As nearly obvious as the moral on obedience is the moral on contentment. The story may be interpreted as the fallout from not being content with what Providence has supplied. Somewhere in between poverty and riches are the safest and happiest stations in life to be found, according to Proverbs 30.8. This verse and the teachings that surround it are alluded to on page 12. In fact, the Proverb is well preached there. `The middle state' is the blessing Crusoe is born into and so soon gives up at great personal cost.

The opportunities he gets to settle back into that blessed state in spite of having `broken through good advice' (p. 39) is what breaks open the moral on God's forbearance, which moral persists until Crusoe is finally brought to repentance by the fact of divine patience breaking in upon him (pp. 92, 128.) This awakening to the goodness of God causes Crusoe to rethink his past judgment of things. He had supposed that the grain springing up beside his makeshift hut was due to some miracle of Providence, for example. Then when he remembered pouring some chicken feed out where the grains were now growing, his "religious thankfulness to God's Providence began to abate" (p. 80.) But Robinson Crusoe, once enlightened, sees that the train of events necessary to the remarkable blessing of growing grain is a wonder that merits thankfulness to God as much as a miracle would. Present-day miracle-mongers might learn from this. They are like Crusoe before his conversion: their religion is deflated so long as no miracles are happening. "And I add this part here, to hint to whoever shall read it, that whenever they come to a true sense of things, they will find deliverance from sin a much greater blessing than deliverance from affliction" (p. 96.)

Robinson Crusoe is a narrative catalogue of morals. For those seeking to learn the basics of sorrow leading to repentance in the easiest possible way, but with some force, a novel like this might faithfully serve. And it's as clean and righteous a novel as one can wish for. Notice how discreetly Defoe describes a bodily function that your modern novelists would take advantage of for the sake of being what they call `true to life': "in short, I turned away my face from the horrid spectacle; my stomach grew sick, and I was just at the point of fainting, when Nature discharged the order from my stomach" (p. 158.) Class resists the allure to be crass.

Which leads naturally to a comment or two on Daniel Defoe's style. His sense of rhythm is superb, which he sometimes achieves by combining the right amount of syllables with similar sounding words: "It is not easy for any one, who has not been in the like condition, to describe or conceive the consternation of men in such circumstances" (p. 45.) At times he closes a sentence oddly, which keeps him from slipping into cliché boredom: "and shot him into the head again which dispatched him quite" (p. 33.) You might say that Defoe, like Crusoe, `called a council in his thoughts' (p. 57) in order to arrive, only for different reasons. The novel's faults are few and paltry. It may be that penguins never journey as far north as Trinidad (pp. 107, 200), the mention of which gives us the most certain idea of where Crusoe's desolate island paradise generally is. Would it get dark there during the rainy season, or any time of the year, for that matter, as early as seven o'clock? (p. 79.) Such matters are not worth checking out. There's only one cumbersome sentence in the whole book, a burdensome affair of twenty lines (p. 183.) But even this can be gotten hold of without too much strain. The worst error is Crusoe's assumption that an anonymous kidnap victim is Christian, for which reason he fights off the savages preparing to kill and eat him (p. 216.) But this may be just Crusoe's fault, not Defoe's; for all we know the author put that in on purpose to show a character flaw in the chief subject of his book.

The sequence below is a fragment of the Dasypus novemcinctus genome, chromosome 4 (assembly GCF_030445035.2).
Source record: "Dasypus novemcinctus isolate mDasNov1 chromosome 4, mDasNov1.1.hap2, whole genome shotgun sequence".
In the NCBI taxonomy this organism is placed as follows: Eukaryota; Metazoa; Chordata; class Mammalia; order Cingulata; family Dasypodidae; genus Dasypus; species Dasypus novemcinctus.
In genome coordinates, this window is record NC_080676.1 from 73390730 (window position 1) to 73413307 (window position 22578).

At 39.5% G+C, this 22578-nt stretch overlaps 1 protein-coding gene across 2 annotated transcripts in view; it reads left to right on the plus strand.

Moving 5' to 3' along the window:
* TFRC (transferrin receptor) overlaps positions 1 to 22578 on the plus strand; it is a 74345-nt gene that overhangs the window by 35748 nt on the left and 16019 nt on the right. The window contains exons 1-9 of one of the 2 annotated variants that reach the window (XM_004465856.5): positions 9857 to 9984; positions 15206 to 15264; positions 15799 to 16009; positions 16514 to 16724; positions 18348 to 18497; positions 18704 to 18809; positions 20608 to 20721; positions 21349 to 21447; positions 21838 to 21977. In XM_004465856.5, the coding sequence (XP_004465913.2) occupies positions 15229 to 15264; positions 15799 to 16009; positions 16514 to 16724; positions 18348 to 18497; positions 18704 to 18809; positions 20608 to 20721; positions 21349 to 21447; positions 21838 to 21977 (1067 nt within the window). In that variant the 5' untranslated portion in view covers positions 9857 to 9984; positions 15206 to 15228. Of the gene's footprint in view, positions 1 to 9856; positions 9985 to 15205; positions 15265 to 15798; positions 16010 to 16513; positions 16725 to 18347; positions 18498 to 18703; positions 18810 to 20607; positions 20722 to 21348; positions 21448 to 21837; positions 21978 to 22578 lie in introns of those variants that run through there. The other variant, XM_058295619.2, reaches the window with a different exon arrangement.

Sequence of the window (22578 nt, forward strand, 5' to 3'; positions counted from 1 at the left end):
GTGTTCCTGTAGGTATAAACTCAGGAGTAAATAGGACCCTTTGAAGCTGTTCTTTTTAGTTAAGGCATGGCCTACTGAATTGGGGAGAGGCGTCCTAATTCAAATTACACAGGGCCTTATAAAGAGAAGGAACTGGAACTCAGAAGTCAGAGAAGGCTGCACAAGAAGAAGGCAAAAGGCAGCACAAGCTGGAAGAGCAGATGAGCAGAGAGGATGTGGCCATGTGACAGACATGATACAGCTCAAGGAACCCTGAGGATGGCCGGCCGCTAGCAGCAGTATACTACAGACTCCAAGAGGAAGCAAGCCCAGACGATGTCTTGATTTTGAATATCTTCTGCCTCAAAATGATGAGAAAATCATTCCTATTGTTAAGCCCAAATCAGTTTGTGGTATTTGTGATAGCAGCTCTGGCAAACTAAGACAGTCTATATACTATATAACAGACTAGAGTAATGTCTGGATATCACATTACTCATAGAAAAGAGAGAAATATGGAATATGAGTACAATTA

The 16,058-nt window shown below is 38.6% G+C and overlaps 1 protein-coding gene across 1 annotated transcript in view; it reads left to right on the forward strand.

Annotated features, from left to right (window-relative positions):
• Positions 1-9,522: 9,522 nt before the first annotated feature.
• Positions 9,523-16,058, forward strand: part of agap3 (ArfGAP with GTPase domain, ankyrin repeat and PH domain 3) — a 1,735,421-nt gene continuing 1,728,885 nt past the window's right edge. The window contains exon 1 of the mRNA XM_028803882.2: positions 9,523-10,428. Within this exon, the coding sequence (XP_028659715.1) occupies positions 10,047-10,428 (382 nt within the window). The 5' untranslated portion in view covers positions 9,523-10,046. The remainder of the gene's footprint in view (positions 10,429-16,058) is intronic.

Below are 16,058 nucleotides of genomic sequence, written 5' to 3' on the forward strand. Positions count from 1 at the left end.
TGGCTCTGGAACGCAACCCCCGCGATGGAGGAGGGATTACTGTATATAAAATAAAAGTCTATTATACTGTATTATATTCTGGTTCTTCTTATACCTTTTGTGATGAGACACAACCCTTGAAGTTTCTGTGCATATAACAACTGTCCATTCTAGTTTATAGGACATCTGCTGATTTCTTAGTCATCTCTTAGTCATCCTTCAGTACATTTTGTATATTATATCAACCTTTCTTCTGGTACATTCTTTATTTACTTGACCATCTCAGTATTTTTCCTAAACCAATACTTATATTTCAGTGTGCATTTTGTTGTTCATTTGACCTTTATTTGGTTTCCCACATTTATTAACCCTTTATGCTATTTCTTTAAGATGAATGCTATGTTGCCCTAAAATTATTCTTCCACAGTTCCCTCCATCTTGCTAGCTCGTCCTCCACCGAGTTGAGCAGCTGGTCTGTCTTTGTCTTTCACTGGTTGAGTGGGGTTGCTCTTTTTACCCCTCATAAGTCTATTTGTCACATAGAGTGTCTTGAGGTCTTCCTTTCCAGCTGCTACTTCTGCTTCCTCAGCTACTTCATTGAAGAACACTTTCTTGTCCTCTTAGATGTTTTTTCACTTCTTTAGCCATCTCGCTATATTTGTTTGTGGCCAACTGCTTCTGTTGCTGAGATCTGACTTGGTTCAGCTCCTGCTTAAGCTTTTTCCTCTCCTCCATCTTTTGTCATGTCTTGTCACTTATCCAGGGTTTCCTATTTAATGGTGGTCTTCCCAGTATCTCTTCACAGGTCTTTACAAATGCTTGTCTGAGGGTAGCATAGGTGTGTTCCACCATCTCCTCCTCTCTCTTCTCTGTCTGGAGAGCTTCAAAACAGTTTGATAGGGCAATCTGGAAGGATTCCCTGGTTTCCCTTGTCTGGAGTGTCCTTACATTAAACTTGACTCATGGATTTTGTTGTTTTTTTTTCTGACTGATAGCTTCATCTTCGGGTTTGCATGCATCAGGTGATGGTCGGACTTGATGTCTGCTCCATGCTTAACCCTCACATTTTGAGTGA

The story of Crusoe is much occupied with relating the mundane details of how to survive and then prosper on a deserted island. A sense of wonder is maintained through all of that by observations on incidental events: "I believe it was the first gun that had been fired since the creation of the world" (p. 56.) This sense of wonder is executed by tantalizing speculations too, conjectures on the nature of what we call gut instinct (pp. 177, 230.) These lines of guesswork come right up near the edge of superstition. Maybe one of them walks off the edge into dark, dangerous territory (p. 166.) The story does contain `a whole collection of wonders' (p. 238), by which is meant `a life of Providence's chequerwork' (p. 278.) But this recitation of so many wonders is a little choked by pages and pages of detail on necessity being the mother of invention on this island. Because of that, mainly, this novel, like Pilgrim's Progress, continues longer than it should, and makes for much reading for too little gain. Had it been cut to half, the impression would have been more wonderful, and Robinson Crusoe would be known today as one of the greatest short stories. As a novel, however, it is good but not great. This edition is sketched by George Cruikshank, `the preeminent English caricaturist and book illustrator of the 19th century.' These twenty-two illustrations, along with the glossary at the end, make for pleasant, carefree reading.
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Robinson Crusoe
Robinson Crusoe by Daniel Defoe (Paperback - June 12 2001)